There was a long pause.

Chichiri shot a concerned look at her. "Did I say something wrong?"

"No. To be honest, you said something right. After the way I screwed up earlier—"

"You didn't 'screw up.'"

"Yes, I did, and don't try to bullshit me. After all, I was the one who was left with the view of the back of you as you ran out of the room."

Now he was studying his hands. "You're angry with me. You have every right to be."

"No, I'm not, and no, I don't. Hey, I'm telling the truth here," Joss tugged on Chichiri's arm, forcing him to meet her gaze, "when have you ever known me to lie?"

He gave a wry smile. "…never."

"You got that right. If I'm angry with anyone, it's with myself. I made some assumptions and pulled the wrong move, and now—now I'm going to make it right. So I apologize, and—"

"You don't need to apologize."

Joss gestured sharply into the nothingness. "Yes, I do. Quit arguing with me! I want to get back to that thing you said before, about enjoying my company!" She took a breath. "You know, somehow that was supposed to come out with a lot less hostility."

"I believe you."

"You're laughing at me again."

"No…well, maybe a little."

"Well, good, because that's the way I'd like things to be between us. It's been a long time for me, twice as long for you, but…I miss the way we used to talk to each other. We could tell each other anything! And we laughed a lot, too, in spite of all the crap that was happening around us. I wish we could have that back again. Just that; I'm not asking for more, but still…" she trailed off uncertainly.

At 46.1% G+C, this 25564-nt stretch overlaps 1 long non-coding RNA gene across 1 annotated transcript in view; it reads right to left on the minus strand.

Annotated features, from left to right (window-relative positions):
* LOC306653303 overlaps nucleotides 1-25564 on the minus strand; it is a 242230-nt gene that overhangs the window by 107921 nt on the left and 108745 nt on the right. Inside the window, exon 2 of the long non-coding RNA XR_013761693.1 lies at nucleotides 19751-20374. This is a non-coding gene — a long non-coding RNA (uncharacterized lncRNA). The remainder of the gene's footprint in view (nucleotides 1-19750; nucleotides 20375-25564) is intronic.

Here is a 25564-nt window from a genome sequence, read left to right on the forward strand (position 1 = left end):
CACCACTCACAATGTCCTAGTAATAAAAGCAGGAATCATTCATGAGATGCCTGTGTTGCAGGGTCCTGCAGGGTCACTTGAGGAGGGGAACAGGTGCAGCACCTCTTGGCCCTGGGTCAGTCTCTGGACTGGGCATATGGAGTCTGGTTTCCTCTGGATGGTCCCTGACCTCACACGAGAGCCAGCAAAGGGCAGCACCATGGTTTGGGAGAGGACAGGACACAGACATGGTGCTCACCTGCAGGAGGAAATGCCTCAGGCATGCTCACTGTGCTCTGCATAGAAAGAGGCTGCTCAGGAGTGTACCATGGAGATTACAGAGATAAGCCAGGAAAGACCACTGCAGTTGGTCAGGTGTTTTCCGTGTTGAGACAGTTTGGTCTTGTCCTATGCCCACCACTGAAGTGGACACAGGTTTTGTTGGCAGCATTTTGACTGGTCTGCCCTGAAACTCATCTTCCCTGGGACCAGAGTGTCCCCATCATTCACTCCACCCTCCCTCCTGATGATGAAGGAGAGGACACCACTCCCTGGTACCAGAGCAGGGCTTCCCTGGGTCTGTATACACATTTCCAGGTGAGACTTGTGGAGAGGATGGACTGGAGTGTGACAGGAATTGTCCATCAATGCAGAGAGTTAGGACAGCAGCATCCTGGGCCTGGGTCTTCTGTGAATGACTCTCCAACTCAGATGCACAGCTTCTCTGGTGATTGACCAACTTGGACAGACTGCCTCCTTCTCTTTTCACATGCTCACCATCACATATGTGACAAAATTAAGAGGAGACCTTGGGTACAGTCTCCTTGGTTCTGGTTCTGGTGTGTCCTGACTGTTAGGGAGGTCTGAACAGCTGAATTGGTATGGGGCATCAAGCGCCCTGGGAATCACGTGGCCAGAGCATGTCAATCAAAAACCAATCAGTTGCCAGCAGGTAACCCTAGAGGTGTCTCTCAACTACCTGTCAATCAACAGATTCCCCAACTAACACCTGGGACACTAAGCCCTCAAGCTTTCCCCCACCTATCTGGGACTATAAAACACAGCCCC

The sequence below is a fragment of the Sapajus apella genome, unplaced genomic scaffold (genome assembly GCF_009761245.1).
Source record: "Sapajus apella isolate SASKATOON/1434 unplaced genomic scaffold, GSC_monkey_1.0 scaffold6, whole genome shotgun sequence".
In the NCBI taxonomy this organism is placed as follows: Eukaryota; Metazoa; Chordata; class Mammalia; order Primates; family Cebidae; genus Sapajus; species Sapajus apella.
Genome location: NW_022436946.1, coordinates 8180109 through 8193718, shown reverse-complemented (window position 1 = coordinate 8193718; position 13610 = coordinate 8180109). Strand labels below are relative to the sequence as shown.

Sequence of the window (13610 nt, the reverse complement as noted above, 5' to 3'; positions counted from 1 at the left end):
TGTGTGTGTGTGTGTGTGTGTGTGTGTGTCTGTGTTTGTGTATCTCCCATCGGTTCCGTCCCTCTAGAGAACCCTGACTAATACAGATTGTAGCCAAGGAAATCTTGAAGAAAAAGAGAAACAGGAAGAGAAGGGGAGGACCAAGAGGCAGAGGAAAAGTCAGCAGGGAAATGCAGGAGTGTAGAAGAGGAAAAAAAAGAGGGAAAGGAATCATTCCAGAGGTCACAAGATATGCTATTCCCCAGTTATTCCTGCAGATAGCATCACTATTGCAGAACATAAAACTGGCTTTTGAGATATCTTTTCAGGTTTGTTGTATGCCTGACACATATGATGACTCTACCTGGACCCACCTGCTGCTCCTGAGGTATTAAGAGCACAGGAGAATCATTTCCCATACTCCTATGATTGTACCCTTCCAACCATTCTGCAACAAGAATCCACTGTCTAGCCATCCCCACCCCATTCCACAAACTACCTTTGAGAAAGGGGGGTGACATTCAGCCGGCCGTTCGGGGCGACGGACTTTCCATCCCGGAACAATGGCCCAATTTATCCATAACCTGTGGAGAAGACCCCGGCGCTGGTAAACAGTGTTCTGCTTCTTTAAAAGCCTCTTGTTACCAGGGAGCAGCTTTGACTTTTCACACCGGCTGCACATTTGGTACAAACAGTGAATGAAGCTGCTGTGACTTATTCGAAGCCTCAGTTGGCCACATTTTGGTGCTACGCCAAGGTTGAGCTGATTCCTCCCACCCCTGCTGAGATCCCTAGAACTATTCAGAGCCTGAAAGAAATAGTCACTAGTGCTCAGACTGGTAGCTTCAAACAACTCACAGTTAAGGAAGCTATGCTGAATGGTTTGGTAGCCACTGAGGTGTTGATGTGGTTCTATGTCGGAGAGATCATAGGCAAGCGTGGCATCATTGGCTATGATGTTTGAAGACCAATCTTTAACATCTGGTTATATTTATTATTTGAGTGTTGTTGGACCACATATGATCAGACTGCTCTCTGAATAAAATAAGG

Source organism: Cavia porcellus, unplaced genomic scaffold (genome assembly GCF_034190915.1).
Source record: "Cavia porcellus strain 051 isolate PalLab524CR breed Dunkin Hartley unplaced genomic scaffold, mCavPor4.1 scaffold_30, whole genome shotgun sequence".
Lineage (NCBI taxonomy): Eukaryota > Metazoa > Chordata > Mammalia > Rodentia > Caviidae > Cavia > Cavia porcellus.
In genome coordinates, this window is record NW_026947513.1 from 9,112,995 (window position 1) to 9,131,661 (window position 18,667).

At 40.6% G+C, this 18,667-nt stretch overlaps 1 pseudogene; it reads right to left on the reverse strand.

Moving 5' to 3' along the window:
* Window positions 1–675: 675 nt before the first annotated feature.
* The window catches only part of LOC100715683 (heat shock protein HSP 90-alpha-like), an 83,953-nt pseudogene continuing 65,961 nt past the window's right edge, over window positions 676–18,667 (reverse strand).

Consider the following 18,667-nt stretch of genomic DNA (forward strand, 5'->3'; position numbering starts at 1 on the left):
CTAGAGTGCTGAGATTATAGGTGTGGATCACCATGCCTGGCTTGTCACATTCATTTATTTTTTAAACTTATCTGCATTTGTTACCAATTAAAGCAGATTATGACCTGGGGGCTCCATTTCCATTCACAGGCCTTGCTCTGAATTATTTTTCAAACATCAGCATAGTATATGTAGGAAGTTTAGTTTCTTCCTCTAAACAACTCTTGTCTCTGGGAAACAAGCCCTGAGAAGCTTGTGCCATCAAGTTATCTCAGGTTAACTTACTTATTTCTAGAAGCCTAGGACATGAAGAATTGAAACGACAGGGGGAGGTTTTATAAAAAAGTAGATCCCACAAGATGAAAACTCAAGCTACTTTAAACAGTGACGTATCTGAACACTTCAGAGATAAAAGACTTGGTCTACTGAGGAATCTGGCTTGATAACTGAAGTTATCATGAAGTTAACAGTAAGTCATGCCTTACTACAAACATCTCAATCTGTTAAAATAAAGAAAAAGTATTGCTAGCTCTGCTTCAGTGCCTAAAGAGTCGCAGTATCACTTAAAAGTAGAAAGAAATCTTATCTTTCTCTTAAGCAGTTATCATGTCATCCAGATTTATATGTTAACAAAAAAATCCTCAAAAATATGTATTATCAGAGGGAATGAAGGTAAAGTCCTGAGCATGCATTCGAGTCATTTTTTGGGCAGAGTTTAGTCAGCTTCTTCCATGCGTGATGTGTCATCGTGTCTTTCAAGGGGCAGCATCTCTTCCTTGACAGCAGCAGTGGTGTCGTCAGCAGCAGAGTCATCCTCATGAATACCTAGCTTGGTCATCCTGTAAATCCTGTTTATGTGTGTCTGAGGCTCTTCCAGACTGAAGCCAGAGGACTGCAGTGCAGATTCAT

"I feel the same way."

"You do?"

"Yes. Honestly."

"So…you think we could be friends again?"

"I think we never stopped being friends."


"Are you all right?"


"Are you…crying?"

"…no. No, I'm fine." Pause. "I'm not one of those—!"

"Stupid eno crying little somethings, right?"

"It's e-mo, not e-no, doof."

"Now you're laughing."

"Oh, God, I really am emo! Strike me down now, Suzaku, before I humiliate myself any further!" Joss raised her arms in exaggerated supplication to the nothingness surrounding her.

"Since when have you started praying to Suzaku?"

"Since I started hanging out with the pro." Joss gave him a slightly watery grin. "Betcha didn't think you'd be such a good influence on me."

"No, but I always knew you were a good influence on me."


"I really missed you, you know."

"And I you."

Joss felt tension hum between them, and smiled. It was the good kind of tension, the type that made you sit up in anticipation of whatever was coming next. No matter what happened between them, she would accept it, even if it was just friendship. She finally felt balanced, in control, certain of where she stood, ready for anything—